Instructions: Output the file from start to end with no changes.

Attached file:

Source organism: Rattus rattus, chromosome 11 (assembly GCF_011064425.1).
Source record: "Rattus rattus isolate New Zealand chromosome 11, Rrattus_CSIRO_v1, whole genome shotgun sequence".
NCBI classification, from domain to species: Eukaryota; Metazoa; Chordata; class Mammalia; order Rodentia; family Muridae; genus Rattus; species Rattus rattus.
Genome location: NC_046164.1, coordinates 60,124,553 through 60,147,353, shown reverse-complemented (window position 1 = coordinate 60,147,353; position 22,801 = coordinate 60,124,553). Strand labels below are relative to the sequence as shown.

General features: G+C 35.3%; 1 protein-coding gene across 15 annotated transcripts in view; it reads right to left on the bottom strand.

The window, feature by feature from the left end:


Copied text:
Source organism: Rattus rattus, chromosome 11 (assembly GCF_011064425.1).
Source record: "Rattus rattus isolate New Zealand chromosome 11, Rrattus_CSIRO_v1, whole genome shotgun sequence".
NCBI classification, from domain to species: Eukaryota; Metazoa; Chordata; class Mammalia; order Rodentia; family Muridae; genus Rattus; species Rattus rattus.
Genome location: NC_046164.1, coordinates 60,124,553 through 60,147,353, shown reverse-complemented (window position 1 = coordinate 60,147,353; position 22,801 = coordinate 60,124,553). Strand labels below are relative to the sequence as shown.

General features: G+C 35.3%; 1 protein-coding gene across 15 annotated transcripts in view; it reads right to left on the bottom strand.

The window, feature by feature from the left end: